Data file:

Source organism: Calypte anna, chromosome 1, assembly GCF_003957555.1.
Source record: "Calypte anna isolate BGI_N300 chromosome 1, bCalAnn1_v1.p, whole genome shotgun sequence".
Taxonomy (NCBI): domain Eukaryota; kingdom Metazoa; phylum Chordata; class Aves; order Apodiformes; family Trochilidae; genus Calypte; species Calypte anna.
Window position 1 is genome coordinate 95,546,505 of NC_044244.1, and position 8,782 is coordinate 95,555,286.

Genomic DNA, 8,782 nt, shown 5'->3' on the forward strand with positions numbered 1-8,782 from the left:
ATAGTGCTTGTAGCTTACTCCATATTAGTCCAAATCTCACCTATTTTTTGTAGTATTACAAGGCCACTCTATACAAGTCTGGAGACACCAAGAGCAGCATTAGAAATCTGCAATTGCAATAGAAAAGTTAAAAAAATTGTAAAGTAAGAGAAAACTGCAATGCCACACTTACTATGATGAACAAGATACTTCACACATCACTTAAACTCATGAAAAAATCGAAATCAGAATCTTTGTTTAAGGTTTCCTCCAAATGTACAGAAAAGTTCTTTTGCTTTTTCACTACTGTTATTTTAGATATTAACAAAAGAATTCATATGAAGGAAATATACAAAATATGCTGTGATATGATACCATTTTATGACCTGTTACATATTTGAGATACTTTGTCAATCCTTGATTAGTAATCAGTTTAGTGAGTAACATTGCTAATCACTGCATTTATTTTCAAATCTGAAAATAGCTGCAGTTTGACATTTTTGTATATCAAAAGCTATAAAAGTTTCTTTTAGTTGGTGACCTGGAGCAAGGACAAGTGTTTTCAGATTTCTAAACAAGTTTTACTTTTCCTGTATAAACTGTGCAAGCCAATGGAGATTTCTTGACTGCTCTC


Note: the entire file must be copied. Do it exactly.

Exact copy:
Source organism: Calypte anna, chromosome 1, assembly GCF_003957555.1.
Source record: "Calypte anna isolate BGI_N300 chromosome 1, bCalAnn1_v1.p, whole genome shotgun sequence".
Taxonomy (NCBI): domain Eukaryota; kingdom Metazoa; phylum Chordata; class Aves; order Apodiformes; family Trochilidae; genus Calypte; species Calypte anna.
Window position 1 is genome coordinate 95,546,505 of NC_044244.1, and position 8,782 is coordinate 95,555,286.

Genomic DNA, 8,782 nt, shown 5'->3' on the forward strand with positions numbered 1-8,782 from the left:
ATAGTGCTTGTAGCTTACTCCATATTAGTCCAAATCTCACCTATTTTTTGTAGTATTACAAGGCCACTCTATACAAGTCTGGAGACACCAAGAGCAGCATTAGAAATCTGCAATTGCAATAGAAAAGTTAAAAAAATTGTAAAGTAAGAGAAAACTGCAATGCCACACTTACTATGATGAACAAGATACTTCACACATCACTTAAACTCATGAAAAAATCGAAATCAGAATCTTTGTTTAAGGTTTCCTCCAAATGTACAGAAAAGTTCTTTTGCTTTTTCACTACTGTTATTTTAGATATTAACAAAAGAATTCATATGAAGGAAATATACAAAATATGCTGTGATATGATACCATTTTATGACCTGTTACATATTTGAGATACTTTGTCAATCCTTGATTAGTAATCAGTTTAGTGAGTAACATTGCTAATCACTGCATTTATTTTCAAATCTGAAAATAGCTGCAGTTTGACATTTTTGTATATCAAAAGCTATAAAAGTTTCTTTTAGTTGGTGACCTGGAGCAAGGACAAGTGTTTTCAGATTTCTAAACAAGTTTTACTTTTCCTGTATAAACTGTGCAAGCCAATGGAGATTTCTTGACTGCTCTC